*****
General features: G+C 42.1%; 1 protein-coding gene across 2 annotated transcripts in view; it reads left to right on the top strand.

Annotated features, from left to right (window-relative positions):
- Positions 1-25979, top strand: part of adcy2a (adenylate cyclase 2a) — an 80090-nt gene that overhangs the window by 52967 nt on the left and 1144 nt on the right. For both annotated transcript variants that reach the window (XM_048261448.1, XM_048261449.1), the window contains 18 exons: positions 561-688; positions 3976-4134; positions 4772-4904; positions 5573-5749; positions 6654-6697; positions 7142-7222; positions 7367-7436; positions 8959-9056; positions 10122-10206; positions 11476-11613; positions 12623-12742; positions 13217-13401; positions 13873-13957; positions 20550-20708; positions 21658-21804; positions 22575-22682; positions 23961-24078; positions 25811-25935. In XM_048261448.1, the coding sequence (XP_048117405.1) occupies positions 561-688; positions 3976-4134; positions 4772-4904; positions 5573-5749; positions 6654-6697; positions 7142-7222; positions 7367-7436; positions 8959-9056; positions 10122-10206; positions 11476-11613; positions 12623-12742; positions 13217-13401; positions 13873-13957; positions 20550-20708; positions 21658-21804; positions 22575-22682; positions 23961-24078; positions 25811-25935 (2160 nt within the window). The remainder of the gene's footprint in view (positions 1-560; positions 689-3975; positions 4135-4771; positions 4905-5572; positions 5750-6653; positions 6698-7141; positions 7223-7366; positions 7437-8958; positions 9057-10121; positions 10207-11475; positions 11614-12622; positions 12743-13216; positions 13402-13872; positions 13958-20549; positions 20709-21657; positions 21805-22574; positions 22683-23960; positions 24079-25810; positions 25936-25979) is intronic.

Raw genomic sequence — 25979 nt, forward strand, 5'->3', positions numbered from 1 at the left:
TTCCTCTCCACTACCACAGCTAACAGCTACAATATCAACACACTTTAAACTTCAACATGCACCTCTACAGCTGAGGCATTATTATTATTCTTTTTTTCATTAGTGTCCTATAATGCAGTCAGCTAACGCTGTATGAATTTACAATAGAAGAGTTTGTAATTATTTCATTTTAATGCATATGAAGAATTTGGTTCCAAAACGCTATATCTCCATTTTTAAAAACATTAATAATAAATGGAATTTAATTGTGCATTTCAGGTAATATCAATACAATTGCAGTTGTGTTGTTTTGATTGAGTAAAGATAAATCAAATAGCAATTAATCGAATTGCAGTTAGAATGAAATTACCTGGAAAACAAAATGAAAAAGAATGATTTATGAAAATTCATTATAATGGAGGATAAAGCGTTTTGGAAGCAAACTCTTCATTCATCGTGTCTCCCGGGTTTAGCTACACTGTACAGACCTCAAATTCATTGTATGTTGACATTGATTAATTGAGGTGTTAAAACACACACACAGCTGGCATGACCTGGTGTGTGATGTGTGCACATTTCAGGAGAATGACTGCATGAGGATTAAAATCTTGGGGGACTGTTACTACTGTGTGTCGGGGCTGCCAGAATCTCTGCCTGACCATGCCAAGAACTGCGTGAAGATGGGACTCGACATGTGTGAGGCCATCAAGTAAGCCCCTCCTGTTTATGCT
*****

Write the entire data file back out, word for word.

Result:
General features: G+C 42.1%; 1 protein-coding gene across 2 annotated transcripts in view; it reads left to right on the top strand.

Annotated features, from left to right (window-relative positions):
- Positions 1-25979, top strand: part of adcy2a (adenylate cyclase 2a) — an 80090-nt gene that overhangs the window by 52967 nt on the left and 1144 nt on the right. For both annotated transcript variants that reach the window (XM_048261448.1, XM_048261449.1), the window contains 18 exons: positions 561-688; positions 3976-4134; positions 4772-4904; positions 5573-5749; positions 6654-6697; positions 7142-7222; positions 7367-7436; positions 8959-9056; positions 10122-10206; positions 11476-11613; positions 12623-12742; positions 13217-13401; positions 13873-13957; positions 20550-20708; positions 21658-21804; positions 22575-22682; positions 23961-24078; positions 25811-25935. In XM_048261448.1, the coding sequence (XP_048117405.1) occupies positions 561-688; positions 3976-4134; positions 4772-4904; positions 5573-5749; positions 6654-6697; positions 7142-7222; positions 7367-7436; positions 8959-9056; positions 10122-10206; positions 11476-11613; positions 12623-12742; positions 13217-13401; positions 13873-13957; positions 20550-20708; positions 21658-21804; positions 22575-22682; positions 23961-24078; positions 25811-25935 (2160 nt within the window). The remainder of the gene's footprint in view (positions 1-560; positions 689-3975; positions 4135-4771; positions 4905-5572; positions 5750-6653; positions 6698-7141; positions 7223-7366; positions 7437-8958; positions 9057-10121; positions 10207-11475; positions 11614-12622; positions 12743-13216; positions 13402-13872; positions 13958-20549; positions 20709-21657; positions 21805-22574; positions 22683-23960; positions 24079-25810; positions 25936-25979) is intronic.

Raw genomic sequence — 25979 nt, forward strand, 5'->3', positions numbered from 1 at the left:
TTCCTCTCCACTACCACAGCTAACAGCTACAATATCAACACACTTTAAACTTCAACATGCACCTCTACAGCTGAGGCATTATTATTATTCTTTTTTTCATTAGTGTCCTATAATGCAGTCAGCTAACGCTGTATGAATTTACAATAGAAGAGTTTGTAATTATTTCATTTTAATGCATATGAAGAATTTGGTTCCAAAACGCTATATCTCCATTTTTAAAAACATTAATAATAAATGGAATTTAATTGTGCATTTCAGGTAATATCAATACAATTGCAGTTGTGTTGTTTTGATTGAGTAAAGATAAATCAAATAGCAATTAATCGAATTGCAGTTAGAATGAAATTACCTGGAAAACAAAATGAAAAAGAATGATTTATGAAAATTCATTATAATGGAGGATAAAGCGTTTTGGAAGCAAACTCTTCATTCATCGTGTCTCCCGGGTTTAGCTACACTGTACAGACCTCAAATTCATTGTATGTTGACATTGATTAATTGAGGTGTTAAAACACACACACAGCTGGCATGACCTGGTGTGTGATGTGTGCACATTTCAGGAGAATGACTGCATGAGGATTAAAATCTTGGGGGACTGTTACTACTGTGTGTCGGGGCTGCCAGAATCTCTGCCTGACCATGCCAAGAACTGCGTGAAGATGGGACTCGACATGTGTGAGGCCATCAAGTAAGCCCCTCCTGTTTATGCT